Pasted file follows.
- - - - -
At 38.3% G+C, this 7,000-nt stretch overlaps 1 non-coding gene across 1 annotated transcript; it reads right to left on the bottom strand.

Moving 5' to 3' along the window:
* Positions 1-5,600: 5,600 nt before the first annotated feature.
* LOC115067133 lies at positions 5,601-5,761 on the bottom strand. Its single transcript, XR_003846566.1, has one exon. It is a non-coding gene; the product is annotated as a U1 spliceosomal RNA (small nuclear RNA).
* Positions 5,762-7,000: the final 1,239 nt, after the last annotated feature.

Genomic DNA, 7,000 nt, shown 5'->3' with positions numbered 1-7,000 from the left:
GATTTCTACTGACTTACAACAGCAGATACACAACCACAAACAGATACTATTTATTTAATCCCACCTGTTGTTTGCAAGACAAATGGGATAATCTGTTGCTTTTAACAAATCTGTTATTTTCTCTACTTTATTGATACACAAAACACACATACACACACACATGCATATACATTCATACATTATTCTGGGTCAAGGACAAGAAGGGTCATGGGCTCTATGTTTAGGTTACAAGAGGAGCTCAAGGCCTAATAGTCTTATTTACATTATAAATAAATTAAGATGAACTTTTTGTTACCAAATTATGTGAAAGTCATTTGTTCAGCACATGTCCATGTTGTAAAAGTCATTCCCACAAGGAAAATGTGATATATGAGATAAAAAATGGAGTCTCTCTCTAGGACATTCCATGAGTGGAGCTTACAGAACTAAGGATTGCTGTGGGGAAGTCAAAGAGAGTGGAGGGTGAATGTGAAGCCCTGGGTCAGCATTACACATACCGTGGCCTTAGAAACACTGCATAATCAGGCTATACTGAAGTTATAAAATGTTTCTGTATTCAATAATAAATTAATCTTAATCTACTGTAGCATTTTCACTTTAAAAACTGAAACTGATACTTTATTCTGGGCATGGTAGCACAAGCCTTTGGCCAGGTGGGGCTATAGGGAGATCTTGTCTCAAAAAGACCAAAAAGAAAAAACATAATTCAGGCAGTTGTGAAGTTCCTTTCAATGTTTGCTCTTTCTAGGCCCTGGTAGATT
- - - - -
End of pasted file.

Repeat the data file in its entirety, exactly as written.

At 38.3% G+C, this 7,000-nt stretch overlaps 1 non-coding gene across 1 annotated transcript; it reads right to left on the bottom strand.

Moving 5' to 3' along the window:
* Positions 1-5,600: 5,600 nt before the first annotated feature.
* LOC115067133 lies at positions 5,601-5,761 on the bottom strand. Its single transcript, XR_003846566.1, has one exon. It is a non-coding gene; the product is annotated as a U1 spliceosomal RNA (small nuclear RNA).
* Positions 5,762-7,000: the final 1,239 nt, after the last annotated feature.

Genomic DNA, 7,000 nt, shown 5'->3' with positions numbered 1-7,000 from the left:
GATTTCTACTGACTTACAACAGCAGATACACAACCACAAACAGATACTATTTATTTAATCCCACCTGTTGTTTGCAAGACAAATGGGATAATCTGTTGCTTTTAACAAATCTGTTATTTTCTCTACTTTATTGATACACAAAACACACATACACACACACATGCATATACATTCATACATTATTCTGGGTCAAGGACAAGAAGGGTCATGGGCTCTATGTTTAGGTTACAAGAGGAGCTCAAGGCCTAATAGTCTTATTTACATTATAAATAAATTAAGATGAACTTTTTGTTACCAAATTATGTGAAAGTCATTTGTTCAGCACATGTCCATGTTGTAAAAGTCATTCCCACAAGGAAAATGTGATATATGAGATAAAAAATGGAGTCTCTCTCTAGGACATTCCATGAGTGGAGCTTACAGAACTAAGGATTGCTGTGGGGAAGTCAAAGAGAGTGGAGGGTGAATGTGAAGCCCTGGGTCAGCATTACACATACCGTGGCCTTAGAAACACTGCATAATCAGGCTATACTGAAGTTATAAAATGTTTCTGTATTCAATAATAAATTAATCTTAATCTACTGTAGCATTTTCACTTTAAAAACTGAAACTGATACTTTATTCTGGGCATGGTAGCACAAGCCTTTGGCCAGGTGGGGCTATAGGGAGATCTTGTCTCAAAAAGACCAAAAAGAAAAAACATAATTCAGGCAGTTGTGAAGTTCCTTTCAATGTTTGCTCTTTCTAGGCCCTGGTAGATT